, 92(1-2), pp. 101–144. Available at: https://doi.org/10.1016/j.cognition.2002.06.001
Frazier, L. and Fodor, J.D. (1978) ‘The sausage machine: A new two-stage parsing model’, Cognition
, 6(4), pp. 291–325. Available at: https://doi.org/10.1016/0010-0277(78)90002-1
Frazier, L. and Rayner, K. (1987) ‘Resolution of syntactic category ambiguities: Eye movements in parsing lexically ambiguous sentences’, Journal of Memory and Language
, 26(5), pp. 505–526. Available at: https://doi.org/10.1016/0749-596X(87)90137-9
Traxler, M.J. and Pickering, M.J. (1996) ‘Plausibility and the Processing of Unbounded Dependencies:An Eye-Tracking Study’, Journal of Memory and Language
, 35(3), pp. 454–475. Available at: https://doi.org/10.1006/jmla.1996.0025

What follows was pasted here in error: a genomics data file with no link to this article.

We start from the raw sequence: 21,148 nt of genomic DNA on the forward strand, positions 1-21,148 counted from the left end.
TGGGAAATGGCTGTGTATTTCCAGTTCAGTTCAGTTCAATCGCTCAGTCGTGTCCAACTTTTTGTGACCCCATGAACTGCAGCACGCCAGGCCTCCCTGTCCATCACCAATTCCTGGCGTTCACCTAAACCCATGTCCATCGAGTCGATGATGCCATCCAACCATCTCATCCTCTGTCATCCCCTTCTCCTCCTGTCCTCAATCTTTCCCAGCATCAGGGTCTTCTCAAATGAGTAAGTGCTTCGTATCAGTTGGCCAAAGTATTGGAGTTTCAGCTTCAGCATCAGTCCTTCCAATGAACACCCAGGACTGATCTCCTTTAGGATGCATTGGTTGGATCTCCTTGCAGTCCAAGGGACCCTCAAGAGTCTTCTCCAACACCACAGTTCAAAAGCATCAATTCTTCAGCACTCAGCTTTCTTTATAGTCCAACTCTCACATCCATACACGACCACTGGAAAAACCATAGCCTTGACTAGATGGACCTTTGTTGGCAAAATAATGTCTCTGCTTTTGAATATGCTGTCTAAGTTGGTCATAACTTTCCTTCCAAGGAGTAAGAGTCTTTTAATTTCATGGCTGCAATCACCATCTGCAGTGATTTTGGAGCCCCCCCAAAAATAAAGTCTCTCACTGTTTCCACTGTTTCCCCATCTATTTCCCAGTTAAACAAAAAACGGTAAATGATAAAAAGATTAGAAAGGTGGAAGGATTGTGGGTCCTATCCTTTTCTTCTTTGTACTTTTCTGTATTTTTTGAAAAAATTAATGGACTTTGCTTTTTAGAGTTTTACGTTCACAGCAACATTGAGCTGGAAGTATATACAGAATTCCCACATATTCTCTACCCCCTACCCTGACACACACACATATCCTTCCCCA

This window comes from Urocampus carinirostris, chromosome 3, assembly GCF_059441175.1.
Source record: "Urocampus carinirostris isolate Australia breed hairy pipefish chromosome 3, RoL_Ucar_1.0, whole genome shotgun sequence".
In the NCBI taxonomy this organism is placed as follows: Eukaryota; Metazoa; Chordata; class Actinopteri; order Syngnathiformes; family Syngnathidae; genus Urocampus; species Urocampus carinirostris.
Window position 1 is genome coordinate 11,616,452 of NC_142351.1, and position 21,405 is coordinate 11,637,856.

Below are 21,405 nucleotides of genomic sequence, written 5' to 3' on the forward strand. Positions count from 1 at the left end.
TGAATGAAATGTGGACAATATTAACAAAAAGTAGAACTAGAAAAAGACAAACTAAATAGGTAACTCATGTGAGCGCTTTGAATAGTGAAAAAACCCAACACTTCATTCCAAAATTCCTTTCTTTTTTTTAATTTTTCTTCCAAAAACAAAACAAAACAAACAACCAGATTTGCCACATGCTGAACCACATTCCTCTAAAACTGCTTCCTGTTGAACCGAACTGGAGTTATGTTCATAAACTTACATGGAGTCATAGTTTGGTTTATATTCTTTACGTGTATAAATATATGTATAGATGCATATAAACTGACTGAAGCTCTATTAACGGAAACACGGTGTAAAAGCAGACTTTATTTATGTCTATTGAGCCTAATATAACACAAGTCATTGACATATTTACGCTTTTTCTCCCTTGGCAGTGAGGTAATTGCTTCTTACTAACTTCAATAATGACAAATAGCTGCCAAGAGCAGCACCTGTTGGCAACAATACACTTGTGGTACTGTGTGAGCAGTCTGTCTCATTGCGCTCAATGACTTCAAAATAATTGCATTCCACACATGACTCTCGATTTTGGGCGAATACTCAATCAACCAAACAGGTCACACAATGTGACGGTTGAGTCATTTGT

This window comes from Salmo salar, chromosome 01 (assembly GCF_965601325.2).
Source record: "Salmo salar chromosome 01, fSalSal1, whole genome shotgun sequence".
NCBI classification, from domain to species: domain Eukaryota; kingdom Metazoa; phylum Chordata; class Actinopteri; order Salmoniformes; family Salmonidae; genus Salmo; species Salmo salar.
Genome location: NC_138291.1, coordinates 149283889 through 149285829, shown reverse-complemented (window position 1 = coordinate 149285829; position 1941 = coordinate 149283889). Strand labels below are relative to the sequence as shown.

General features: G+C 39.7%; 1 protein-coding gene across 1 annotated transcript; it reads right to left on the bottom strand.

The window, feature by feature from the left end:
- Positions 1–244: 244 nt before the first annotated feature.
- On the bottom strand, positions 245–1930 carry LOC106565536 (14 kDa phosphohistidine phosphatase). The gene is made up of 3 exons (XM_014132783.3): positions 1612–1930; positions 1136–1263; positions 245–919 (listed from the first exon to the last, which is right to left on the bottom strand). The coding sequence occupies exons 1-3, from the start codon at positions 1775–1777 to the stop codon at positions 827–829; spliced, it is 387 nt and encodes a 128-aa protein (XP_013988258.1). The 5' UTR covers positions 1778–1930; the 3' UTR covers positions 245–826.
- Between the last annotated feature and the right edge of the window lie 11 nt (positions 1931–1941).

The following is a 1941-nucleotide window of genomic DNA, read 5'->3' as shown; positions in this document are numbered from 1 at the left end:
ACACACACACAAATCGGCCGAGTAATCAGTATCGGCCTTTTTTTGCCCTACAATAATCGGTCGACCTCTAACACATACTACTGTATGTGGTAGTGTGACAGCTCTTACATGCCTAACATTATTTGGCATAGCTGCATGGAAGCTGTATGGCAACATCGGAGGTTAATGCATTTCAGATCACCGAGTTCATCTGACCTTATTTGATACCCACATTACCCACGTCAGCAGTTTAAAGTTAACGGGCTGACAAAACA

Gordon, P.C., Grosz, B.J. and Gilliom, L.A. (1993) ‘Pronouns, Names, and the Centering of Attention in Discourse’, Cognitive Science
, 17(3), pp. 311–347. Available at: https://doi.org/10.1207/s15516709cog1703_1
Baddeley, A. (2003) ‘Working memory: looking back and looking forward’, Nature Reviews Neuroscience
, 4(10), pp. 829–839. Available at: https://essex.primo.exlibrisgroup.com/permalink/44UOES_INST/1h1udbn/cdi_proquest_miscellaneous_75729981
King, Jonathan & Just, Marcel Adam (1991) ‘Individual Differences in Syntactic Processing: The Role of Working Memory’, Journal of Memory and Language
, 30(5). Available at: https://search.proquest.com/docview/1297354876/C6B4AD11BD4749D3PQ/5?accountid=10766
Trueswell, J.C. et al.
(1999) ‘The kindergarten-path effect: studying on-line sentence processing in young children’, Cognition
, 73(2), pp. 89–134. Available at: https://doi.org/10.1016/S0010-0277(99)00032-3
The above list is indicative of the essential reading for the course.